Anyone interested in permanent or long term cloud resource access should probably investigate longer term service contracts with a selected IaaS provider if local resources are not an option. Such an alternative agreement could easily change any potential negative financial estimates for the benefits of cloud.
High Performance Computing can assist with medical research, helping researchers and scientists achieve tangible and game changing results. It can speed up the time taken to crunch vital medical data from a wide variety of sources -- from breast cancer scans to DNA profiles. I expect the next medical breakthrough will have been powered in some part by High Performance Computing.
One of our customers, Harvard Medical School, has taken advantage of High Performance Computing to help aid their scientific discovery. Dr Marcos Athanasoulis, Dr. PH, Director of IT, HMS summed up the potential of High Performance Computing very neatly: “High performance computing is just at the center of discovery today and it’s personally gratifying for me that we are enabling researchers to one day find the cure for cancer, to continue the discovery and genomics and proteomics and that the impact of our work here can actually make a big difference on alleviating human suffering caused by disease.” He also said, “the internal grid allows our researchers to collaborate more easily than ever before and focus their attention on medical research instead of IT management.”
It is encouraging to see how HPC is being used to help researchers collaborate on finding a cure for some of the world's most devastating diseases. Another example is the FightAIDS@Home project which has set up an HPC grid in order to utilize idle computing cycles to assist in building on our growing knowledge of the structural biology of AIDS. It’s incredible to think of all the home users across to world contributing to the project!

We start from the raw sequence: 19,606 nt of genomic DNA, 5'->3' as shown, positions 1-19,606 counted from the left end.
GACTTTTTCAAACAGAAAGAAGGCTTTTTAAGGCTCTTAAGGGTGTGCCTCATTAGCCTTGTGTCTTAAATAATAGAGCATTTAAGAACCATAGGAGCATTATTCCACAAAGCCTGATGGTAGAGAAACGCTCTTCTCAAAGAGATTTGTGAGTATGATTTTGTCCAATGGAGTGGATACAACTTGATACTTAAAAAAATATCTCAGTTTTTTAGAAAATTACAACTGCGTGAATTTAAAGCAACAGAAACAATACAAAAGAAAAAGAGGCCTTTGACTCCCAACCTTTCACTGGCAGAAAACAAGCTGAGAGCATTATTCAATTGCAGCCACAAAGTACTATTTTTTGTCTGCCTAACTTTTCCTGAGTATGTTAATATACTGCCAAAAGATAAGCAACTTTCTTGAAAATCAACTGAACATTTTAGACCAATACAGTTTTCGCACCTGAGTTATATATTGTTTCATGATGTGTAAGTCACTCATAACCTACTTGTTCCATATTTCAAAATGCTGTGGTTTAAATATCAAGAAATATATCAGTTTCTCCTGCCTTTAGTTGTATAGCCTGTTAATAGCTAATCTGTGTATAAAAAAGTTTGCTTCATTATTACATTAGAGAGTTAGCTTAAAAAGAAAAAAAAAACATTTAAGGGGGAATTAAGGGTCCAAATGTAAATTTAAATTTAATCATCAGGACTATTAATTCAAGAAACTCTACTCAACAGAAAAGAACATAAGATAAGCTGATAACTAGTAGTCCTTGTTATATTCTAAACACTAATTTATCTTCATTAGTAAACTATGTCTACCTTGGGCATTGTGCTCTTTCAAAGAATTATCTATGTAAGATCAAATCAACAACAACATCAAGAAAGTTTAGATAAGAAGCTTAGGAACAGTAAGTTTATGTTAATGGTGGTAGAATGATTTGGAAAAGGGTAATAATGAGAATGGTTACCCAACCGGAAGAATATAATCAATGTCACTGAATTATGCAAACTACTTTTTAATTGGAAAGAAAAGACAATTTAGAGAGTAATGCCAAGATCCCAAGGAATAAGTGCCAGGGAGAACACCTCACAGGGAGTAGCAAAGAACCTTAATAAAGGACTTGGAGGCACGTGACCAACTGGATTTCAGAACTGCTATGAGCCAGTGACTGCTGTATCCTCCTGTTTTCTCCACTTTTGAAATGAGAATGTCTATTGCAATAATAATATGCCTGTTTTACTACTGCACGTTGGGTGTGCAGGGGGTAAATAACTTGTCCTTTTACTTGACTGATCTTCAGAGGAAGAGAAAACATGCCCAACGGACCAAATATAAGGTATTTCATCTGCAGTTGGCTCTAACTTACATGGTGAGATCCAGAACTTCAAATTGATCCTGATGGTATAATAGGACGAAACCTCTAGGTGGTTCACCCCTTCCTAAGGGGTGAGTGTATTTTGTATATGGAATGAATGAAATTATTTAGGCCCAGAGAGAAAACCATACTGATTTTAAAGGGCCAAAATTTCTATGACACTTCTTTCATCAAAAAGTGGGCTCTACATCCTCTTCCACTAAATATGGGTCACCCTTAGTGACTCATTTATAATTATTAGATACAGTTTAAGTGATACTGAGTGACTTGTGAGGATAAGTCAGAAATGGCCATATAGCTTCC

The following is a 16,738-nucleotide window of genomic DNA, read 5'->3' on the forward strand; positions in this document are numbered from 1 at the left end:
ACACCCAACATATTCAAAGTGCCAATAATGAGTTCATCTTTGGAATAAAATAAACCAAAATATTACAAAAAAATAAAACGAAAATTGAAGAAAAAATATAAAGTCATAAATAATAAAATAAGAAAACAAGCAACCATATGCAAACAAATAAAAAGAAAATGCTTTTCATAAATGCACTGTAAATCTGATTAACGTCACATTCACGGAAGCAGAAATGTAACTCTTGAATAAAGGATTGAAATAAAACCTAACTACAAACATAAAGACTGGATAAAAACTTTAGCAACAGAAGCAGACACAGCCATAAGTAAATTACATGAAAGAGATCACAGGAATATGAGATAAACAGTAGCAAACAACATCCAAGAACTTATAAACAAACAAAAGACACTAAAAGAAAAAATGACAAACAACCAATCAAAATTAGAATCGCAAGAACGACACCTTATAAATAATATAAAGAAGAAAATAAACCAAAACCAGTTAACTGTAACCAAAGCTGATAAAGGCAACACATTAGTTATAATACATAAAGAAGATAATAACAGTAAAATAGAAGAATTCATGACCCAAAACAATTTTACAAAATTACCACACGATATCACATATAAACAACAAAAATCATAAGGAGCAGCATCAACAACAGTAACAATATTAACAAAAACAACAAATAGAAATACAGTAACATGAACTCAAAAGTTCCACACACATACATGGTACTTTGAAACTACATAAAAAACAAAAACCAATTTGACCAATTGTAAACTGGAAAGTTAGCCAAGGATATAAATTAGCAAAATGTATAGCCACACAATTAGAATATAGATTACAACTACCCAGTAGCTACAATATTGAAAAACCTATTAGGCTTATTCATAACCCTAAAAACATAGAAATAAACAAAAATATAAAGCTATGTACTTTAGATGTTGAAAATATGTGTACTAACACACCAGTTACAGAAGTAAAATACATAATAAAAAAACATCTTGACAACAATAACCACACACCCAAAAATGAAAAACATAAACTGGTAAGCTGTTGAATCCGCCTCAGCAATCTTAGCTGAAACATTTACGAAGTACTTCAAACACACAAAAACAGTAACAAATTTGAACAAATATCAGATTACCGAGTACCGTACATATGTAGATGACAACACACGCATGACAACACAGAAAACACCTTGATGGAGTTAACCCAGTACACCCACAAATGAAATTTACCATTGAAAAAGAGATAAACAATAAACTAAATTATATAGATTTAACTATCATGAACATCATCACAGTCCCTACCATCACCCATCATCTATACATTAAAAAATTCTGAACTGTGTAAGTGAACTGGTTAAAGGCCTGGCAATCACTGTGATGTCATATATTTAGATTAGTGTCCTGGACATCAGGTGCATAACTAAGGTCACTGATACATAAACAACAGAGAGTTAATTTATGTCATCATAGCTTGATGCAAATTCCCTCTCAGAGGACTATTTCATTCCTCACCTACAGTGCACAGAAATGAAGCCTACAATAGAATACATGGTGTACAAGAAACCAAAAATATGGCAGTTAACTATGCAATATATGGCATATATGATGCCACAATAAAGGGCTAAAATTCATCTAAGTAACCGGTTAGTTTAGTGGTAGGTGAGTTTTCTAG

This blog post will focus on the letter L, and potential ways HPC can help solve two issues, which begin with L. The first is technical, the second is rather more hypothetical.
Linear regression assesses the relationship between two different variables, to find a correlation. This method, which is popular among scientists, can sometimes be a lengthy process. However, HPC can help speed up this process by automating it, which means that researchers can identify correlations much quicker.
Imagine if we could use an HPC environment to model the brain to see what happens when we fall in love? Imagine if we could pin point what happens in our brains when we feel those first flutters and see how it affects our perception and sense of happiness? Or perhaps there’s a use for HPC in helping dating agencies find the perfect match for their customers? Do you think a HPC environment could solve a cosmic love equation?
Platform RTM 8 is a comprehensive operational dashboard that provides real-time workload monitoring, reporting and management for one or multiple HPC clusters. It helps cluster administrators be more efficient in their day-to-day activities by providing the information and tools needed to improve cluster efficiency, enable better user productivity, and contain or reduce costs. A flexible alerting facility quickly notifies administrators and managers of any issues so that they can take proactive action. Unlike competing tools that only monitor the infrastructure, Platform RTM is both workload and resource-aware, providing full visibility to Platform LSF clusters. With its broad set of capabilities, Platform RTM can replace multiple tools in typical Platform LSF environments, resulting in improved productivity as well as reduced cost and complexity.
Platform Analytics 8 covers the other end of the spectrum by providing a historical perspective of the datacenter. The tool includes a high performing analytical engine and a robust, easy to use interface, which makes is easier to identify and quickly removing bottlenecks, spot emerging trends and plan capacity more effectively. Built on top of a high performing analytics engine, Platform Analytics has an easy to use interface and correlates multiple types of data for improved decision making. The tool is fully functional “out of the box” and includes several interactive dashboards, making it quick and easy to analyze key HPC data. This is definitely an advantage over other HPC analytics products, which require you to build complex analytics models from scratch, often with several intermediate steps.
Many of Platform’s customers have been using these tools to help get peak utilization from their HPC datacenters, including Cadence Design Systems, Red Bull Racing and Simulia, Dassault Systemes. For more on today’s releases and the new features in Platform RTM 8 and Platform Analytics 8, please see today’s press release.